Connected Care is a 3-year program to invest in hotspots for patients, Internet access for clinics, and state-of-the-art Telehealth platform
The digital divide just got a little smaller for health-care consumers in Chicago’s North Side neighborhoods and near northern suburbs.
In June, the Federal Communications Commission awarded Heartland Health Centers $693,000 as one of 32 health centers and hospitals around the country to receive Connected Care grants to invest in the future of healthcare.
Heartland Health Centers was selected because of its wide array of services offered and its potential impact on the low-income population in its communities, according to the FCC news release. The three-year grant comes from the FCC’s Universal Service Fund.
Funds will upgrade data infrastructure at Heartland Health Centers’ clinics in Chicago and Skokie, support a state-of-the-art telehealth platform, and provide hotspots for some patient households without Internet access. Ultimately, the goal is to provide support for patients to take part in their own care and to provide more holistic, high-quality healthcare.
“During the COVID-19 pandemic, telehealth provided access while protecting our patients,” says Ron Chacko, MD, Clinical Director of Data and Digital Services for Heartland Health Centers. “While COVID infection rates are declining, the desire to receive care at home has not, and telehealth has opened the door to new ways of providing care outside the clinic. It’s blending high tech with high touch.”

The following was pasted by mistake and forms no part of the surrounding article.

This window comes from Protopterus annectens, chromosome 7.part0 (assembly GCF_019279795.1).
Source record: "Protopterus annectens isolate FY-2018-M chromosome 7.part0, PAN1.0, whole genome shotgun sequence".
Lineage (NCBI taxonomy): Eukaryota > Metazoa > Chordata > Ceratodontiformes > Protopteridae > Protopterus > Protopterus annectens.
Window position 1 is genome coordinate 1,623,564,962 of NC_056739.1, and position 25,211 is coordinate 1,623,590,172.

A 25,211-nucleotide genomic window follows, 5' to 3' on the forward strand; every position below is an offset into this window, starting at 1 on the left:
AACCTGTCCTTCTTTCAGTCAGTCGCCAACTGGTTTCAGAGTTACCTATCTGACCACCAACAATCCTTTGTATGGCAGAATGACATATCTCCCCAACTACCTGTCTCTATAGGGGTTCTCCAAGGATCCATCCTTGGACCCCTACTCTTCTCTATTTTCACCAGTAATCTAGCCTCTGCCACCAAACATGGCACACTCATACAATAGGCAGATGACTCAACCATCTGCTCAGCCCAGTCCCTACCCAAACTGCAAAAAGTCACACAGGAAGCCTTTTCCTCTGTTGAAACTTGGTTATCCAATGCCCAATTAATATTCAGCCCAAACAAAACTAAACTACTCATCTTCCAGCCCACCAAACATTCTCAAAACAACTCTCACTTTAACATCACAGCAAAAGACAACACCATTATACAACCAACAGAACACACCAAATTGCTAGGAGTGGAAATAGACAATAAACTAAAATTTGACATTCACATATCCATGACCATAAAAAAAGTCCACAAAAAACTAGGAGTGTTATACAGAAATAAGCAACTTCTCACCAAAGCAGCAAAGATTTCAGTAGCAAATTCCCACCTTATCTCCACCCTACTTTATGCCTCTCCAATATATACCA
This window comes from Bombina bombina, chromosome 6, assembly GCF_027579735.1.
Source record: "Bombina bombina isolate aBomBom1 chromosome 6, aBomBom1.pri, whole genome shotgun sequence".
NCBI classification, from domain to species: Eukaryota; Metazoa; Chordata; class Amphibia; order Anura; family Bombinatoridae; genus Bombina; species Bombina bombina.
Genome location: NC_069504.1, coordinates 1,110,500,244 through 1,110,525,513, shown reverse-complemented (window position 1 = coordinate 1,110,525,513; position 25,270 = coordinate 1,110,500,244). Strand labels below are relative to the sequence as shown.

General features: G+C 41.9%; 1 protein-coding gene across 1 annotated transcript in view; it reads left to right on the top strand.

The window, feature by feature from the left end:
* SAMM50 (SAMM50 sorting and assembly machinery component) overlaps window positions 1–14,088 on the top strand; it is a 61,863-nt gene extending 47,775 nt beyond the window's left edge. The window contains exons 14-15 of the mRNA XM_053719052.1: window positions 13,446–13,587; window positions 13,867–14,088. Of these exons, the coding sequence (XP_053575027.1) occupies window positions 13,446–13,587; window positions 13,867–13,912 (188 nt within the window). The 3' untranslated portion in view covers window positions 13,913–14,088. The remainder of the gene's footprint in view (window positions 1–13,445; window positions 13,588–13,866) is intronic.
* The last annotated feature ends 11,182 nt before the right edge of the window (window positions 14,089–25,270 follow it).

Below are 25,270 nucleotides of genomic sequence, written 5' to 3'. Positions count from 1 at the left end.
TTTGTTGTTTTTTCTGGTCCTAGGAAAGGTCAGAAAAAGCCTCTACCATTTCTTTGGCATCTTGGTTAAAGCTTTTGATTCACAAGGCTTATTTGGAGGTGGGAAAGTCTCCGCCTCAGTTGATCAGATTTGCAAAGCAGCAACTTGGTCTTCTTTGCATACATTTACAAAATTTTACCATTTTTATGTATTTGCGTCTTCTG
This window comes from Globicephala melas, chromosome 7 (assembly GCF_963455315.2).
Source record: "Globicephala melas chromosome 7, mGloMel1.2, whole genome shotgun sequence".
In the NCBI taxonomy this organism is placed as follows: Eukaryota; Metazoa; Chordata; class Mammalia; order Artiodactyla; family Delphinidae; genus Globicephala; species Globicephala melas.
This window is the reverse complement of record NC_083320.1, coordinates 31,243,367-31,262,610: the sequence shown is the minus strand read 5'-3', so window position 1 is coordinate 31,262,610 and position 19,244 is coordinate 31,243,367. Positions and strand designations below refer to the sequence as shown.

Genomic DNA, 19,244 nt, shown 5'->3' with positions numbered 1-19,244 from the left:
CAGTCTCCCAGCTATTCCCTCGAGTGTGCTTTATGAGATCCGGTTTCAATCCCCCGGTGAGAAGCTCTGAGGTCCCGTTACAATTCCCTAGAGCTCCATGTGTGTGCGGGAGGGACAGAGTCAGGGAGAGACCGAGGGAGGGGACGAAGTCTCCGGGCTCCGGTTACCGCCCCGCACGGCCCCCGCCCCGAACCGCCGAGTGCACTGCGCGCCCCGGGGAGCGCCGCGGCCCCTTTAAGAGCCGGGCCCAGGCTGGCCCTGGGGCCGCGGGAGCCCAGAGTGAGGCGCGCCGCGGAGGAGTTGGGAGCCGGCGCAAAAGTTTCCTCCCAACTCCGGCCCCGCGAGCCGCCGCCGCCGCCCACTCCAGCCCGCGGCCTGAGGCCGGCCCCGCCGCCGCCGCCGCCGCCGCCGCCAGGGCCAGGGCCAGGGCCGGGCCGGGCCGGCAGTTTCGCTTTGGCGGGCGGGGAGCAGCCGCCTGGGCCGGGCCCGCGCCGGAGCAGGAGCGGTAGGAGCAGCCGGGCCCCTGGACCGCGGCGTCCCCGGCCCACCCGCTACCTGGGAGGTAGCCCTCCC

The future of healthcare includes more technology and with that sharing more data to support better face to face relationships between providers and patients, Chacko says. For example, Heartland Health Center is participating in a national hypertension control initiative to provide patients access to Bluetooth-enabled blood pressure monitors.
With training, patients will be able to check their own blood pressure and share that data with Heartland Health Centers providers between clinic visits, he notes. The Connected Care grant can help provide hotspots for the households of patients monitoring their blood pressure who lack Internet access.
One-third of Americans had a telehealth visit to discuss their own healthcare during the first six months of the pandemic, researchers at the Urban Institute found. But access can remain a problem for those Heartland Health Center serves – anyone living close to the poverty level, especially individuals and families in refugee and immigrant communities and communities of color on the North and Northwest sides and near northern suburbs.
“This grant will help us provide a higher level of health care digital access,” says Valentin Zaldivar, Director, Patient Access & Practice Transformation at Heartland Health Centers. “It’s also a chance to provide a solution for patients and our providers and help us learn something about how to do that along the way.”
“Broadband can bring back the house call in a new way and expand the reach of doctors, mental health professionals, and other providers,” FCC Commissioner Geoffrey Starks stated after last week’s meeting in Washington, D.C. “That’s a game changer—but not for the many communities that remain on the wrong side of the digital divide.”